April 8, 2011 § 6 Comments
When I started this blog at the end of last year, I became somewhat ravenous not only for my new culinary adventures but also writing about them. The project quickly sucked me in and I literally had to stop myself from going overboard – boring what few readers I probably have with multiple posts per week and adding unnecessary inches to my waistline. So the fact that I’ve not written in over a month (a month!) is beyond me. Granted, I’ve been quite busy. A new addition to our family, Chloe, a beautiful bassett/beagle has taken over what precious free time I had and used to devote to cooking and writing. She’s learning to dig and eat magazines and her latest adventure was eating a black ink pen on my beige couch which has been fun to deal with. Add on business trips every week followed by a nasty bout of the flu and voila – over a month has passed.
I’ve been dying to write this post since making this dinner Oscar night. I hadn’t planned on making this recipe for the Oscars, but I had truffle butter on hand that only had a few days left before going bad so I figured it was as good a night as any. It was just supposed to be my husband and me that night but at the last minute my whole family joined us so we went from 2 to 6. I’m glad too because the meal was so delicious and made plenty for the 6 of us with a little leftover to savor the following night.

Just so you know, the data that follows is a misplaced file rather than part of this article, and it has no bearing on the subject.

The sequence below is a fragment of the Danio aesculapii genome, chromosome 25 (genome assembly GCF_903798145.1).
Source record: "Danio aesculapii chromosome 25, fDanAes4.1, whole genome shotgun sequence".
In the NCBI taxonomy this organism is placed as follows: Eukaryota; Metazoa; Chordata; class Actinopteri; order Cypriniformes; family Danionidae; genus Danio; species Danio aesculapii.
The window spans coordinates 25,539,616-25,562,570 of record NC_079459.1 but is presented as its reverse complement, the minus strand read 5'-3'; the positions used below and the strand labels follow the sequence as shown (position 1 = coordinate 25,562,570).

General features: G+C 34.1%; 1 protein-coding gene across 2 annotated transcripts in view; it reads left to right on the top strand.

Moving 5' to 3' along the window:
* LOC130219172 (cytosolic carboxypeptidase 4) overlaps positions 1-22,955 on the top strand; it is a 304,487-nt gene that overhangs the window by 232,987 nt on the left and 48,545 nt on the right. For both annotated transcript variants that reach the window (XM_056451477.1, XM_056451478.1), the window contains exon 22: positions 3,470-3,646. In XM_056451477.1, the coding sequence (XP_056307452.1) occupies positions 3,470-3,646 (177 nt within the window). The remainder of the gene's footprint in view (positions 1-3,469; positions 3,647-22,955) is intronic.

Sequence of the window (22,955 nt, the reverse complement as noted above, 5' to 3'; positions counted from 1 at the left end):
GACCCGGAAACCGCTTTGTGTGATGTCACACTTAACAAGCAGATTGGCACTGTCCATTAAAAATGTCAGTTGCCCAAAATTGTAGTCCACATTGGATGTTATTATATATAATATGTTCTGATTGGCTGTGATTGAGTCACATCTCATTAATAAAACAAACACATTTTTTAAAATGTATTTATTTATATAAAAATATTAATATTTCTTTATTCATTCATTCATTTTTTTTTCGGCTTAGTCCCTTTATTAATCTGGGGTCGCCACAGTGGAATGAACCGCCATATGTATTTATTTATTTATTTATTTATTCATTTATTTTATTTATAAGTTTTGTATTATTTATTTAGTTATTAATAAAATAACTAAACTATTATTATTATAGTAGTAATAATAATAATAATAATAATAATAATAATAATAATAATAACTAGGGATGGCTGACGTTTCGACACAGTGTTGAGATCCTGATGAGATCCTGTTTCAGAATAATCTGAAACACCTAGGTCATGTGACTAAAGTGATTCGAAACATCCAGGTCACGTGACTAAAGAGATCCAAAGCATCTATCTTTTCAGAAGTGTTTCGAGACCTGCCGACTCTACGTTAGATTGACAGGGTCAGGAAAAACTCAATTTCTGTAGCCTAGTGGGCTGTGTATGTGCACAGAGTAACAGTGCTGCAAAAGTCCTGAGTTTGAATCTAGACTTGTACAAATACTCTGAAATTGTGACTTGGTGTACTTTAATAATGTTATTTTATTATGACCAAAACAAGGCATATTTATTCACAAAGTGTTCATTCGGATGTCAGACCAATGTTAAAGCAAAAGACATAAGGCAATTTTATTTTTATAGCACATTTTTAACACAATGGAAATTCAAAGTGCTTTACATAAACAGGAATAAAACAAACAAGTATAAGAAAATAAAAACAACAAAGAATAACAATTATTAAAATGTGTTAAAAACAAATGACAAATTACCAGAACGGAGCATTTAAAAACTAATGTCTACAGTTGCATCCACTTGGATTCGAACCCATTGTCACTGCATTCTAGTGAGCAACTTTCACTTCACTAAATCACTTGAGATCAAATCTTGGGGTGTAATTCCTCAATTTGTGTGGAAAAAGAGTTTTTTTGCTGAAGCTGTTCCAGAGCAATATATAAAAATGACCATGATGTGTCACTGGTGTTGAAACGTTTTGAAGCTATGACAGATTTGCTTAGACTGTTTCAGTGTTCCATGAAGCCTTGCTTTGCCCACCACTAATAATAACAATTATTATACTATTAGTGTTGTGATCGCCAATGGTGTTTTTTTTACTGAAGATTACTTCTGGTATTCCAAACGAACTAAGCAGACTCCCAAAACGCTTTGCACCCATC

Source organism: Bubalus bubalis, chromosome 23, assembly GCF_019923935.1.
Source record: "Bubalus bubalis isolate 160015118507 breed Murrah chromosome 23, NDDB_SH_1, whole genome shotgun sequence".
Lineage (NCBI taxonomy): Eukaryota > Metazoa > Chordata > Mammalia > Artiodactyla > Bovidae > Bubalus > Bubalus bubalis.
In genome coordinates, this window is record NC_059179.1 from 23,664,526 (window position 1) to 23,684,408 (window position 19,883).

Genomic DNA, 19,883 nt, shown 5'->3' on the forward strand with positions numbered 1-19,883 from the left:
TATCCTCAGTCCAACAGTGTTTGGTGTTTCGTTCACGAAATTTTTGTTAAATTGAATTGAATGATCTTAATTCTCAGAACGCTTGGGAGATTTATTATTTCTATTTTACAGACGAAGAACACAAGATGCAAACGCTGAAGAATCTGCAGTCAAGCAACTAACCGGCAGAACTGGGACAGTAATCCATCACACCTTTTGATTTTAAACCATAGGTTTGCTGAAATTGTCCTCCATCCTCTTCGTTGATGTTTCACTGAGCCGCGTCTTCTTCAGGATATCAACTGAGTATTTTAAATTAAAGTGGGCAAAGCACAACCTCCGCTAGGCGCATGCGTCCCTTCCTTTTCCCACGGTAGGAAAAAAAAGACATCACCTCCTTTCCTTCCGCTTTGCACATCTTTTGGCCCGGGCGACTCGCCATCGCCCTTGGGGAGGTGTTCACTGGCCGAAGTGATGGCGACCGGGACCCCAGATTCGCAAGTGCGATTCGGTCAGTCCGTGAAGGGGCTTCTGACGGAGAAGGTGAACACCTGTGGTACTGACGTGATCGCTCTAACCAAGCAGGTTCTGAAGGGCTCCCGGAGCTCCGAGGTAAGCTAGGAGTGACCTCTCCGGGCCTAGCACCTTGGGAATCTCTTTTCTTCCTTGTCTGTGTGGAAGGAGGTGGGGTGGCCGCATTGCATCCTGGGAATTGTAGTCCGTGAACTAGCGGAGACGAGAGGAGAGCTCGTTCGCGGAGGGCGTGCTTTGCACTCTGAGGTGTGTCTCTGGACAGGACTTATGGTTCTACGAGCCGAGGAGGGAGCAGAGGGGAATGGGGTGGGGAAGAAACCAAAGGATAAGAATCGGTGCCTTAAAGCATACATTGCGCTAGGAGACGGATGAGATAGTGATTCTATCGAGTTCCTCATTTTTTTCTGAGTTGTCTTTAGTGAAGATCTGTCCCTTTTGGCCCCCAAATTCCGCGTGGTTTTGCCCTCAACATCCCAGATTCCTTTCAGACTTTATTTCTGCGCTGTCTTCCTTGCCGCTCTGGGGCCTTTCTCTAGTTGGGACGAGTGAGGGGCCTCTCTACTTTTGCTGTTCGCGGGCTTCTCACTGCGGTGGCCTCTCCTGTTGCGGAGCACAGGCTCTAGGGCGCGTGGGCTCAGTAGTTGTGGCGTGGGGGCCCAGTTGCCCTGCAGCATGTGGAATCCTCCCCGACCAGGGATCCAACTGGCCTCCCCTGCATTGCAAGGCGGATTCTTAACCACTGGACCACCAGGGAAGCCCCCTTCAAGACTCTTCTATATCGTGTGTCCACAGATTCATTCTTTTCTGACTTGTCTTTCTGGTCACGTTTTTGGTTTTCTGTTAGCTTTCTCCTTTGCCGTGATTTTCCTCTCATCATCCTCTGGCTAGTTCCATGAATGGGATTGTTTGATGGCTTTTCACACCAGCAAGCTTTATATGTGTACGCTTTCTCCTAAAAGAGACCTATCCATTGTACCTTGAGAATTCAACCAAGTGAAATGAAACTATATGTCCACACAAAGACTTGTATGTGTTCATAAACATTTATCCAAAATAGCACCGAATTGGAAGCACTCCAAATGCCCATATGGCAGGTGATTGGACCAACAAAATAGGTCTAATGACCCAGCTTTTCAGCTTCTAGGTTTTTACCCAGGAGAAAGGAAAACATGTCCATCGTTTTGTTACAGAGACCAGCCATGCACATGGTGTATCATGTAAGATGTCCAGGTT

Now, I’m not really a mushroom fan so the fact that I made this with a truffle sauce may be surprising – there are certain traditional dishes with mushrooms like Chicken Marsala that I love, I don’t like the mushroom itself. I think it has to do with the mushroom’s spongey texture. While I avoid most mushrooms, a few years ago I had pasta with truffle sauce. I was actually in Ljubljana, Slovenia, one of the most beautiful places I’ve ever seen. I’d spent the week going through Slovenia and Croatia (a logistical nightmare but that’s another story) and saw more meat than I cared for – the traditionals and the unusuals (horse and buffalo, no thanks). Needless to say, given that I’m not a big meat lover, I saw lots of pizza – cheese pizza to be exact. We were nearing the end of the trip and we were at a little pub that had a menu full of items I didn’t eat – the only thing that even remotely caught my eye was the pasta with truffle sauce. I wasn’t sure I was going to like it, but it was my only option. The plate arrived, and not only was it beautiful, it was delicious. I really enjoyed it but hadn’t had it again since it’s not something you see much in the states. Sure, you see plenty of fries with truffle oil which I’ll always order if a restaurant has them to remind me of that afternoon in Ljubljana.